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14 Older Pedestrians Pedestrian Delay The experiences of older pedestrians differ from those of Depending on the research, pedestrian delay can have dif- the young. In general, older pedestrians do not behave as irra- ferent definitions. Most of the studies reviewed defined tionally as do many children and young adults. However, older delay as the amount of time between the point at which a pedestrians often have physical conditions that limit their abil- pedestrian arrives at the curbside and the point at which he ities to accurately assess the traffic situation. Older people also or she steps off the curb as well as any time that the pedes- tend to walk more than others because they have more free trian has to wait in the roadway for acceptable gaps in the time, and walking is good exercise and an inexpensive way to traffic. One major difficulty with this definition is deter- make short trips. The elderly are more law abiding than the mining when a pedestrian "arrives" at the curbside. For general population, and they may, in fact, be too trusting of instance, a pedestrian may walk straight to the curb and traffic signals and of drivers when it comes to crossing the then look for a gap in the traffic or he/she may begin to streets. They are more likely than younger pedestrians to have watch for a gap long before stepping up to the curb. In the accidents due to problems in information processing, judg- latter case, the pedestrian can adjust his or her walking speed ment, and physical constraints. Other characteristics of older in which to arrive at the curb at the instant a gap is available pedestrians follow (8): in the traffic. Although the pedestrian would experience the same delay as in the first case, the delay may not be counted · Vision is affected in older people by decreased acuity and in a research study. visual field, loss of contrast sensitivity, and slower horizon- Another difficulty in determining pedestrian delay arises tal eye movement. when pedestrians do not comply with street-crossing guide- · They often have difficulty with balance and postural sta- lines. Pedestrian non-compliance occurs when pedestrians do bility, resulting in slower walking speeds and increased not use a crosswalk to completely cross a street or when they chances for tripping. use a crosswalk incorrectly, such as entering the crosswalk in · Selective attention mechanisms and multi-tasking skills front of an approaching vehicle. Although greater non- become less effective with age, so older people may have compliance increases the difficulty in determining pedestrian difficulty locating task-relevant information in a complex delay, greater pedestrian delay generally increases non- environment. compliance. Most studies state that pedestrians become more · They have difficulty in selecting safe crossing situations in likely to take extra risks at longer delays, i.e., above a delay of continuously changing complex traffic situations, likely around 30 s, pedestrians are more likely to accept shorter gaps because of deficits in perception and cognitive abilities, as in traffic through which to cross (21, 22). well as ineffectual visual scanning, limitations in time shar- The Highway Capacity Manual (HCM) (23) includes aver- ing, and inability to ignore irrelevant stimuli. age delay to pedestrians at unsignalized intersections as the · They have difficulty in assessing the speed of approach- measure of level of service (LOS) (see Table 8). The table was ing vehicles, thus misjudging when it is safe to cross the developed with anecdotal evidence that suggests delay to road. pedestrians at unsignalized intersections should be consid- · They have slower reaction time and decision making. ered congruent to delay to vehicles on the cross street at · Those with arthritis may have restricted head and neck unsignalized intersections. The HCM LOS table for vehicles mobility as well as difficulty walking. at two-way stop control is provided as Table 9. The HCM also · There is reduced agility for those who use canes or crutches provides a series of equations to calculate the average delay for assistance. per pedestrian at an unsignalized intersection. The calculated Table 8. HCM LOS criteria for pedestrians at unsignalized intersections. (23) Level of Service Average Delay/Pedestrian (s) Likelihood of Risk-Taking Behavior* A <5 Low B 5 10 C > 10 20 Moderate D > 20 30 E > 30 45 High F > 45 Very High * Likelihood of acceptance of short gaps.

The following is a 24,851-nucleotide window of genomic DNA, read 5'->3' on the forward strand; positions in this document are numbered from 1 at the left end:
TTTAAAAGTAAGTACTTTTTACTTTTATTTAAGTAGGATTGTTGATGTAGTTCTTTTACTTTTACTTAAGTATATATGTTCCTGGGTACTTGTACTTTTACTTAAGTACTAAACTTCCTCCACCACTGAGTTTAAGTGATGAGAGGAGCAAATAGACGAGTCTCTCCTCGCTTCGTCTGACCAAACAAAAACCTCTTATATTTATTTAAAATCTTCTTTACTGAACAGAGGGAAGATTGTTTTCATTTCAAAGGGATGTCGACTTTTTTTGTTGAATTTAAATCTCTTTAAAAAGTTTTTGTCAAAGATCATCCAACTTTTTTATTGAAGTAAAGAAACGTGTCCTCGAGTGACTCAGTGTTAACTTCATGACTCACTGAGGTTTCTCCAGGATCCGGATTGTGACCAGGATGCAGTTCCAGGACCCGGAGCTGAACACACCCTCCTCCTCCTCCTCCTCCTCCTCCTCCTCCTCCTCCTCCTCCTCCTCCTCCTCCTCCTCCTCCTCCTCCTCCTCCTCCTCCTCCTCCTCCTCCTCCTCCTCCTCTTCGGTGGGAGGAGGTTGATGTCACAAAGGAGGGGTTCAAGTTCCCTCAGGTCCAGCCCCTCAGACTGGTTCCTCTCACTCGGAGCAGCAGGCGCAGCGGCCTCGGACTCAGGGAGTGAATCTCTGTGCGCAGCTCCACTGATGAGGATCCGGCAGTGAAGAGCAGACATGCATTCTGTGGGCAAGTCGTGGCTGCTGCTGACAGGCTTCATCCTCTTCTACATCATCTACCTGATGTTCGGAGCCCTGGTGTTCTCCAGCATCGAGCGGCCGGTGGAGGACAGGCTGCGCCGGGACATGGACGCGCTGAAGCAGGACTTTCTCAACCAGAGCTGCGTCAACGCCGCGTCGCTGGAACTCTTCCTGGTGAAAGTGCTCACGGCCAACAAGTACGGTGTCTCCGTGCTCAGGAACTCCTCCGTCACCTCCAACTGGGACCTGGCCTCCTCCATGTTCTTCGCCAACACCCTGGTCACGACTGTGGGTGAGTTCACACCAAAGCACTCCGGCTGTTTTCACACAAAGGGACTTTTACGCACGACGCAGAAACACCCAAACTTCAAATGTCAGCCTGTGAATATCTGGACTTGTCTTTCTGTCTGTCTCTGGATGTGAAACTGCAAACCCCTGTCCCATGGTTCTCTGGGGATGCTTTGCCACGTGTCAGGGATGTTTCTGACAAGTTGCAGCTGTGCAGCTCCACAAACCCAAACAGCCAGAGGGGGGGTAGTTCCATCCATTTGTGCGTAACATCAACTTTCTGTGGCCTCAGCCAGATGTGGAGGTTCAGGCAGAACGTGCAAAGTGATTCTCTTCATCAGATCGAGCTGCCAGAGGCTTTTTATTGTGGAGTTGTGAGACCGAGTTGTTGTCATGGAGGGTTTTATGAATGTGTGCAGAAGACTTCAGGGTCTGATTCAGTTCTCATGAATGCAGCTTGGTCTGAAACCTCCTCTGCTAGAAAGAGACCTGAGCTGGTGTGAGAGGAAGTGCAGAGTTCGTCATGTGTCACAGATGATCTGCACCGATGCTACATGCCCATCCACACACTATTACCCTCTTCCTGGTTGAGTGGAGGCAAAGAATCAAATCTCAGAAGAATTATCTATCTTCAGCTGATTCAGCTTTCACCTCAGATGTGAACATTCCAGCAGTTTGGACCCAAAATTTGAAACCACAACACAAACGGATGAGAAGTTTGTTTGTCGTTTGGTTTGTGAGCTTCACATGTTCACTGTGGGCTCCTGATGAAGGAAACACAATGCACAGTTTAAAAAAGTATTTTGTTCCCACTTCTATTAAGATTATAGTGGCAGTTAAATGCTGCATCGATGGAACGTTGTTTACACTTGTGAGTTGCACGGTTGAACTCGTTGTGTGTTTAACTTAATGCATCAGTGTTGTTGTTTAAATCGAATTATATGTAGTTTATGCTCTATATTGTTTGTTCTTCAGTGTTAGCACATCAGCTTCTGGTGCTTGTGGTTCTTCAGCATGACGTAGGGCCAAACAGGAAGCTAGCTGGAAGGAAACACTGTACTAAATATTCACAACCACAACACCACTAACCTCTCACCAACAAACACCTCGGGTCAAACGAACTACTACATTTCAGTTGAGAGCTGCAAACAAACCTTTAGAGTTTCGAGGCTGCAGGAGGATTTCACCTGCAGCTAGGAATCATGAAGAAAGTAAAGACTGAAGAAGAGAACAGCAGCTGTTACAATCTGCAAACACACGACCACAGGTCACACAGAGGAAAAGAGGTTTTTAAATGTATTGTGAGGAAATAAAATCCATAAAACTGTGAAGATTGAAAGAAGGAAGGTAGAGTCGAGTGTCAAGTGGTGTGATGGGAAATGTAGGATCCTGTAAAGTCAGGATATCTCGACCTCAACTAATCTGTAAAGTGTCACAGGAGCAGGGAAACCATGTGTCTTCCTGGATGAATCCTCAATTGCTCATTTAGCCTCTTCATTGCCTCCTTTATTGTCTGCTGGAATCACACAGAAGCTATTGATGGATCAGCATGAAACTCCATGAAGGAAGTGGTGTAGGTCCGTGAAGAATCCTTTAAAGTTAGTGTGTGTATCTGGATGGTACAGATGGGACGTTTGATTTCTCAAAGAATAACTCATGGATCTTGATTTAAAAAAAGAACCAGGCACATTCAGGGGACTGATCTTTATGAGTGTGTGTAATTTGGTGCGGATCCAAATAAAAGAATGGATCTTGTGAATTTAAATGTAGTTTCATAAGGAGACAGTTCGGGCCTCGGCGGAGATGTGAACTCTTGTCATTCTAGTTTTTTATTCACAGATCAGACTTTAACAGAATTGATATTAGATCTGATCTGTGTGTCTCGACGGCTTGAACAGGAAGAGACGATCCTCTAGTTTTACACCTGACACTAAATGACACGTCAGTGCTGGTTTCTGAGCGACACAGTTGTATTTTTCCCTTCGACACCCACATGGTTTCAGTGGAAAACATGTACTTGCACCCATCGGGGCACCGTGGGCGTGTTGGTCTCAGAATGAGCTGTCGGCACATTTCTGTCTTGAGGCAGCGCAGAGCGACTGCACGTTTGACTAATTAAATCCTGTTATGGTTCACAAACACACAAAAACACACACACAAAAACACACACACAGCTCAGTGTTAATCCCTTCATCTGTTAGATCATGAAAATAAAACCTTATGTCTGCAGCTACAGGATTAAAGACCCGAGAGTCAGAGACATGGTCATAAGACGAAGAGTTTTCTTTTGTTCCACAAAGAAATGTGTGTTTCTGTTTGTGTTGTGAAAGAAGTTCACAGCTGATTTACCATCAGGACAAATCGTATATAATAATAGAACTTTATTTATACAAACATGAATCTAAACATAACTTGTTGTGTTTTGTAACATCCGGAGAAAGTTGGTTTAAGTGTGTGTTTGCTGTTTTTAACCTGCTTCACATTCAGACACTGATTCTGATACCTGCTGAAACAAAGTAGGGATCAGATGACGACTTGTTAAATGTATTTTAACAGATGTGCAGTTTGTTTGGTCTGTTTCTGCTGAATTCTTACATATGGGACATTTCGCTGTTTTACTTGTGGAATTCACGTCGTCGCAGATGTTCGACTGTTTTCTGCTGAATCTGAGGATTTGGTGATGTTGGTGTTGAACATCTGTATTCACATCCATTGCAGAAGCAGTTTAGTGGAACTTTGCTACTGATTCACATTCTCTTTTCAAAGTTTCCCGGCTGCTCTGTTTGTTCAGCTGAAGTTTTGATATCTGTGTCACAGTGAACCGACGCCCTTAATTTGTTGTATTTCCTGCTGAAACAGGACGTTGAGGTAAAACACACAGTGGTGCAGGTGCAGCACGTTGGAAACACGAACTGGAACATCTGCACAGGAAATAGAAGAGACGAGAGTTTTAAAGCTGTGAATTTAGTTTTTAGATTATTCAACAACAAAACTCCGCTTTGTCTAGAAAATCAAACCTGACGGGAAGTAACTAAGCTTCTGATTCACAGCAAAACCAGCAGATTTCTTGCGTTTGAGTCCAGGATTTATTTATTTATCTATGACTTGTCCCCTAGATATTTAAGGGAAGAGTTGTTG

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15 Table 9. HCM LOS criteria for two-way stop control (HCM Exhibit 17-2). (23) Level of Service Average Control Delay (s/veh) A 0-10 B > 10-15 C > 15-25 D > 25-35 E > 35-50 F > 50 value is to be used in conjunction with Table 8 to determine then cross the other side of the street. Finally, if a pedestrian the level of service of the intersection. does not initially see an acceptable gap in the traffic, he or she Complicating matters is the belief that non-compliant may walk down the side of the street while constantly looking pedestrians use several tactics when crossing streets. A 1998 for an acceptable gap through which to cross. This tactic is FHWA report (24) cites a study by Song, Dunn, and Black known as the walk'n-look and is perhaps the most efficient, where all street-crossing tactics were consolidated into four greatly reducing or removing the delay to the pedestrian groups: double-gap, risk-taking, two-stage, and walk'n-look. wishing to cross the street. However, it is not useful when the Double-gappers look for an acceptable gap in the near lane as pedestrian's main travel objective is perpendicular to the well as a gap twice as long in the far lane through which to street. cross in one continuous action. Slower or more cautious Pedestrian delay increases as vehicular traffic volumes pedestrians often use this tactic. A pedestrian is said to increase. As pedestrian volumes increase, however, a prece- employ the risk-taking tactic when he or she accepts the same dent is established whereby motorists begin to expect pedes- size gap in each lane. Two-stage crossings involve pedestrians trians. At these locations, drivers are more likely to yield to who cross one side of the street, take refuge in a median, and pedestrians, which in turn decreases pedestrian delay (25).